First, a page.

How does a single nucleotide change make influenza virus resistant to a drug?

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Sandra Porter
Two protein structures from an avian influenza virus are shown below. One form of the protein makes influenza virus resistant to Oseltamivir (Tamiflu®) Don't worry, these proteins aren't from H5N1, but they do come from a related influenza virus that also infects birds.

One protein structure is from a strain that is sensitive to an anti-viral drug called "Tamiflu®". The other structure is from the same virus, except there's a slight difference. A single base change in the viral RNA changed the codon that tells the translation machinery which amino acid to put into the protein, so now a different amino acid is substituted for the original. This substitution mutation makes the virus resistant to the drug. i-0f3bd3c6757be8da8efbd08d876984c5-r_sm.gif Tamiflu®, the drug, is the large lumpy thing in the middle of the image, on the left. The colors of the lumps represent different elements: nitrogens, carbons, and oxygens. The red tubes represent the rest of the structure. On the right is a lumpy amino acid that forms hydrogen bonds with the drug. (Oh that drug is sooo mean! It just kills me to think about it!) That was NOT what I meant by sensitive strain. Move your mouse over the superimposed structures and you'll see how the structure changes when there are different amino acids in that position. Remember, the only different between the sensitive strain and the resistant strain is that one amino acid. Why do you think this virus is resistant to the drug? A Beginner's Guide to Molecular Structures The neat thing is that working with structures like this and looking at the differences is something that anyone can do. All you need is a computer (Windows, Mac OS X, and UNIX work best as far as I can tell), Cn3D (a freely available program from the NCBI), and a connection to the internet to get the superimposed structures. Once you've got the structures, you can work with them on your computer. I've been helping high school and college students and teachers learn how to get structures like this and superimpose them for the past few years in classes and teacher workshops (i.e. Tastes like chicken). Now, finally, I put these activities and answers to workshop questions into a book, A Beginner's Guide to Molecular Structures. It covers:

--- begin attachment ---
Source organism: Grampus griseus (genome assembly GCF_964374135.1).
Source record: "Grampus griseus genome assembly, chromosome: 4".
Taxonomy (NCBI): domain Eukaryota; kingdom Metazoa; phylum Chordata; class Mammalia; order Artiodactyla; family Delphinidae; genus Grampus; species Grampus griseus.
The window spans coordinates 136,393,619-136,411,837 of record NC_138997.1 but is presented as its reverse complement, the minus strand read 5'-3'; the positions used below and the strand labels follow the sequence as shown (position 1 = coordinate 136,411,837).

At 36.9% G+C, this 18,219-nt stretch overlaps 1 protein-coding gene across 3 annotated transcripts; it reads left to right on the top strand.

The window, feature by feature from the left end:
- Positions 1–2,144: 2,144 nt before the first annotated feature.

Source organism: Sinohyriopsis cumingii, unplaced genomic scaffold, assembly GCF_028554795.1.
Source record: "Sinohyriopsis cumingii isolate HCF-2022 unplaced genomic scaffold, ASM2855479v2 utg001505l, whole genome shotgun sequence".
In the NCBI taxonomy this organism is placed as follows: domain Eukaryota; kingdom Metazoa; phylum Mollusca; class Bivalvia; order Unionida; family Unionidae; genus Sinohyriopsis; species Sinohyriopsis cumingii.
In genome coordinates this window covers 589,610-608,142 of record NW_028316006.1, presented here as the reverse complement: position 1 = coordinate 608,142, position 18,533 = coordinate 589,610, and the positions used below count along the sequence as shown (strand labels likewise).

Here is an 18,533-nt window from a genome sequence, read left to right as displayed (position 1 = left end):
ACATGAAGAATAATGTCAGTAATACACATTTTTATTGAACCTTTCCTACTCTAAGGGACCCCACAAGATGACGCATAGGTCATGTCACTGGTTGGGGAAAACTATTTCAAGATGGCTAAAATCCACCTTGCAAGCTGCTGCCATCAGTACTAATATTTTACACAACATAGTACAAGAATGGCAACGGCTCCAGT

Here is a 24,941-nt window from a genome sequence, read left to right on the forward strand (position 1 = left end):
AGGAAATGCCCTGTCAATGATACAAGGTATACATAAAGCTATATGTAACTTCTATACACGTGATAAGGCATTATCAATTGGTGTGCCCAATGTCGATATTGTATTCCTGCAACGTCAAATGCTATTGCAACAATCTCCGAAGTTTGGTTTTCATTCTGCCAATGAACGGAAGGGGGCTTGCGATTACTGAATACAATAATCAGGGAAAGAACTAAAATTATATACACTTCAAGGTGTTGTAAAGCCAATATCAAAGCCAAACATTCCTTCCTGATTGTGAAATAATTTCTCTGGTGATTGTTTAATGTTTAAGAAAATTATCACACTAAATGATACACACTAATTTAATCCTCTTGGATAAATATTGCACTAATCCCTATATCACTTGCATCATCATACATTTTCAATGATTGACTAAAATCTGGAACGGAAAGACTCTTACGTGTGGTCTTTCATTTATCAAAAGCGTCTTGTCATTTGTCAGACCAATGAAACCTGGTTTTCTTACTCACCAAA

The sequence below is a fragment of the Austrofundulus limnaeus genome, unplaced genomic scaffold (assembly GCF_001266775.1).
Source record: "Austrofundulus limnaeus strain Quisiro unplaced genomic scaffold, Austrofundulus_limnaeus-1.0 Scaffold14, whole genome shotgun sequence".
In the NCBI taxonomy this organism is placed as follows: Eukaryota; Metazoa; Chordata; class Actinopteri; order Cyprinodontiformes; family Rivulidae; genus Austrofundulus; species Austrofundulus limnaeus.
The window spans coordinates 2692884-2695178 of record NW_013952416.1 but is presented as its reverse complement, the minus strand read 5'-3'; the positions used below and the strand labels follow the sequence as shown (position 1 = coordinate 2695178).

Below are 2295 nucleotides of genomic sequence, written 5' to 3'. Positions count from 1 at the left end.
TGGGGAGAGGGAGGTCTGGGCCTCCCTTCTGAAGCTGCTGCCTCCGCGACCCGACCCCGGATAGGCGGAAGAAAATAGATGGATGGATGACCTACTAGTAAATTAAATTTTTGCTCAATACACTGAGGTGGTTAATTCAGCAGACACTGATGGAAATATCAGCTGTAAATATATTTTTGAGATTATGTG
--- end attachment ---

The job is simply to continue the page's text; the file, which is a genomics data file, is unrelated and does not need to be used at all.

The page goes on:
• how to use Entrez and find structures
  • how to use a variety of structure databases at the NCBI, like PubChem, the Conserved Domain Database, CDART, MMDB, and VAST
  • how to interpret genetic nomenclature
  • how to use Cn3D to work with and annotate structures
  • how to obtain superimposed structures and see the differences.
The activities cover topics like working with green fluorescent protein, examining what happens to proteins when genes contain polymorphisms (what is a SNP), and of course, the activity above with influenza. And all the activities have been tested by students. Solving structures is hard, but according to my student interns, Cn3D is easier than most video games. Read a review by the famous Dr. Hsien-Hsien Lei. After all, why should scientists have all the fun?

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